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    Freshman Seminar 63n. Narrative Negotiations: How do Readers and Writers Decide

    Instructor: Homi Bhabha
    Wednesday, 3:00-5:00pm | Location: TBA

    Narrative Negotiations explores narrative “voice” in a wide range of literary and cultural texts. Narrative voice is a lively dialogue between the author and the reader as they engage in the experience of determining the value and veracity of the narrative: whose story is it anyway? The writer creates the imaginative universe of character, plot, emotions and ideas—she seems to be holding all the cards; but it is the reader who rolls the dice as she draws on her human experience and moral values to question the principles and priorities of the storyteller. The game of narrative becomes deadly serious when storytelling confronts issues of colonialism, slavery, racial profiling and gender discrimination. Is the right to narrative restricted to those who have suffered the injustices of exclusion? What is my responsibility as a storyteller—or a reader—if I am a witness to violence, or an advocate against injustice, but my life-story is one of privilege, protection and security? What is the role of the politics of identity or cultural appropriation in determining whose story is it anyway? Throughout the seminar students will be encouraged to draw on their own histories, memories and literary experiences as the enter into the world of the prescribed readings. For the final assessment I hope students will choose critical and creative ways of telling their own stories, or the stories of others who have captured their imaginations. Seminar participants will be required to come to each class with two questions that pose issues or problems based on the texts that are important for them, and may prove to be significant for their colleagues. I will invite members of the group to pose their questions and start a discussion.

    English 91r. Supervised Reading and Research

    The Supervising Reading and Research tutorial is a type of student-driven independent study offering individual instruction in subjects of special interest that cannot be studied in regular courses. English 91r is supervised by a member of the English Department faculty.  It is a graded course and may not be taken more than twice, and only once for concentration credit. Students must submit a proposal and get approval from the faculty member with whom they wish to work.

    Proposed syllabi and faculty approval must be submitted and verified by the English Department Undergraduate Office by the Course Registration Deadline.

    English 99r. Senior Tutorial

    Supervised individual tutorial in an independent scholarly or critical subject.

    Students on the honors thesis track will register for English 99r in both the fall and spring terms. 

    English 210. Early Middle English Identitites

    Instructor: Daniel Donoghue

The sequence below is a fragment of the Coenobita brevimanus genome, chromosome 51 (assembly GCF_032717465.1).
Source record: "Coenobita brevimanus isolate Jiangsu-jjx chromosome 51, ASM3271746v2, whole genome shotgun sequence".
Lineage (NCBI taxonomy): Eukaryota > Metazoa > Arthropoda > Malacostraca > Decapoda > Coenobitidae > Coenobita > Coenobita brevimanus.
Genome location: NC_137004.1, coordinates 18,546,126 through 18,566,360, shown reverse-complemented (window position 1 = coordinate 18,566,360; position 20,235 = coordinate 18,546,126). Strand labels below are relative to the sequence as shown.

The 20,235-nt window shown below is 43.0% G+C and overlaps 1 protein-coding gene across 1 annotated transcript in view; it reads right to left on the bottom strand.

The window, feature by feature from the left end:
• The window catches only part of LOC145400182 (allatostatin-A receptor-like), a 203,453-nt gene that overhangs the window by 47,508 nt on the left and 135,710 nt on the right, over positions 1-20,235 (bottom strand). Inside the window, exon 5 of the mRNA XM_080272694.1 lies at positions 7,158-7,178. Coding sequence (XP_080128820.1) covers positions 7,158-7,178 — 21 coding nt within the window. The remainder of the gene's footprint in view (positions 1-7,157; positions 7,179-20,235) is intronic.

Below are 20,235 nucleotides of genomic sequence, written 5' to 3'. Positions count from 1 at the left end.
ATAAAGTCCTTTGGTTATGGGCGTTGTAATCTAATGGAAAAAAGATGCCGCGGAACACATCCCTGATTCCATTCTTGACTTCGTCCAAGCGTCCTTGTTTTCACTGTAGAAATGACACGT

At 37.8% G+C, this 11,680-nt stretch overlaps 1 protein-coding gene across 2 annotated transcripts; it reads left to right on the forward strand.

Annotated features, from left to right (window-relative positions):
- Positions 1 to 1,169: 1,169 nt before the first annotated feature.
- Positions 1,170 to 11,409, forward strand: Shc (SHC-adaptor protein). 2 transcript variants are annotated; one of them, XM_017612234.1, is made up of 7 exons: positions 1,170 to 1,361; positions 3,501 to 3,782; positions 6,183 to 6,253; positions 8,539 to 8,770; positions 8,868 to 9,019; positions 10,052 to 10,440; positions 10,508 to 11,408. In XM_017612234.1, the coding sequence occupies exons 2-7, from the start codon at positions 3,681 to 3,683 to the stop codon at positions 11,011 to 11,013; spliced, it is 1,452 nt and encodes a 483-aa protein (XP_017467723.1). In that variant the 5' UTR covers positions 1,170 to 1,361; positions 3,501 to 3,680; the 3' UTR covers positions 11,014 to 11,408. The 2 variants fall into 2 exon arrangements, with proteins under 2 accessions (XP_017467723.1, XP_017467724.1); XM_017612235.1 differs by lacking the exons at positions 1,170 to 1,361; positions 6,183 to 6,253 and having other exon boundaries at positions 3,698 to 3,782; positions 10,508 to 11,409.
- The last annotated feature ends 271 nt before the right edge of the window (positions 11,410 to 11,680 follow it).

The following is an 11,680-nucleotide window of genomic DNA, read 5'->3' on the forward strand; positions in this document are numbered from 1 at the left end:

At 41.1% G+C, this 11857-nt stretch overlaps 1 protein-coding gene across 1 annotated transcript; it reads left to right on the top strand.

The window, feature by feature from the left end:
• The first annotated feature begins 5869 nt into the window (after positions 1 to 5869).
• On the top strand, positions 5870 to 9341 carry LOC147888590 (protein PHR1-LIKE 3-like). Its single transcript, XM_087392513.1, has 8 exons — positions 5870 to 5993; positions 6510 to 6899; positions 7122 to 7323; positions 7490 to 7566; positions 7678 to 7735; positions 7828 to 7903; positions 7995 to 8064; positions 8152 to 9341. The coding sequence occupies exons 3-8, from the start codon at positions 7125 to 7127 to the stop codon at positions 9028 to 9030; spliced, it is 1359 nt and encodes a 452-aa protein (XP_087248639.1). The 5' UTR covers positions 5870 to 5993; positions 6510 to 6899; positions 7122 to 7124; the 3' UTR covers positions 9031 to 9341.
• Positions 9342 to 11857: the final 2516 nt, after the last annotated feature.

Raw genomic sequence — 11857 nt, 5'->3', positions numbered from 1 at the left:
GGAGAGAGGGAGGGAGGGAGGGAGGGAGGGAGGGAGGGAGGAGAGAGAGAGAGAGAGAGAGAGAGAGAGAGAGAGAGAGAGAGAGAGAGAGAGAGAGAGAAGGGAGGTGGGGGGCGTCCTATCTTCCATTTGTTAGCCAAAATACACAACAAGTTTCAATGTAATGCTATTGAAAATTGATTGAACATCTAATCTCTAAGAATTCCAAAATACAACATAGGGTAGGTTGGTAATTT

Wednesday, 12:00-2:00pm | Location: TBA
    ​​​​​​​Enrollment: Limited to 15 students

    This course investigates linguistic, individual, and national identities in early Middle English literature, and as such the course itself has multiple identities. On a basic level it is an introduction to the English vernacular of 1100 to 1300, a period of great flux without a “standard” such as the one that existed in late Old English (West Saxon) and the other that emerged at the end of the fourteenth century (London). Not only are there significant differences in dialect, but even within similar dialects orthographic conventions could vary from one scribe to the next. Because nearly every text has its linguistic idiosyncrasies, the end of many of our meetings will analyze the language of the text set for discussion the next week in order to make the week’s reading a little easier. The earlier and more challenging texts have facing-page translations. 

    This is also a period of great experimentation in genres, with some innovations that took hold and others that fizzled out, such as the verse chronicle of Lawman. Dame Sirith is the only surviving fabliau in English until Chaucer resurrected the genre. Is there anything later quite like The Owl and the Nightingale? Does Ormulum deserve the obscurity it has slipped into? Some genres like saints’ lives were inherited from Old English and with sources in Latin. Others like family romances arose in response to changing social conditions unique to the period. The “false starts” are often as interesting as the genres that continued.

    English 276lr. The New Negro Renaissance, 1895 - 1930

    Instructor: Henry Louis Gates, Jr.
    TBA| Location: TBA
    Enrollment: Limited to 15 students

    This course traces the history of the metaphor of a “New Negro” from its inception at the dawn of Jim Crow to the end of the New Negro Renaissance in the Great Depression. The period of Reconstruction (1865-1877), following the American Civil War, ushered in a “Second Founding” of the nation through the ratification of the 13th, 14th, and 15th amendments to the Constitution, abolishing slavery, establishing birthright citizenship, due process and equal protection of the laws, and the right to vote for black male citizens. While revolutionary, the period of Reconstruction was also short-lived, and the long, violent roll-back against it, curiously known as the “Redemption,” witnessed the curtailing of these rights along with the rise and institutionalization of Jim Crow segregation in what one newspaper editor coined the “New South.”  A key aspect of Redemption was a propaganda war designed to debase the image of African Americans, and thereby justify the deprivation of their rights. Resisting it, African Americans, starting in the mid-1890s, employed the concept of a “New Negro” to combat racist images of an “Old Negro” fabricated by apologists for Jim Crow. The trope of a New Negro underwent several revisions between the 1890’s and 1920’s, when—in the midst of the Great Migration of African Americans from the South to the North—the Harvard-trained philosopher, Alain Locke, revised and appropriated the term  to describe a remarkable flowering of art and literature that he named “The New Negro Renaissance,” and which later would be labeled “The Harlem Renaissance.”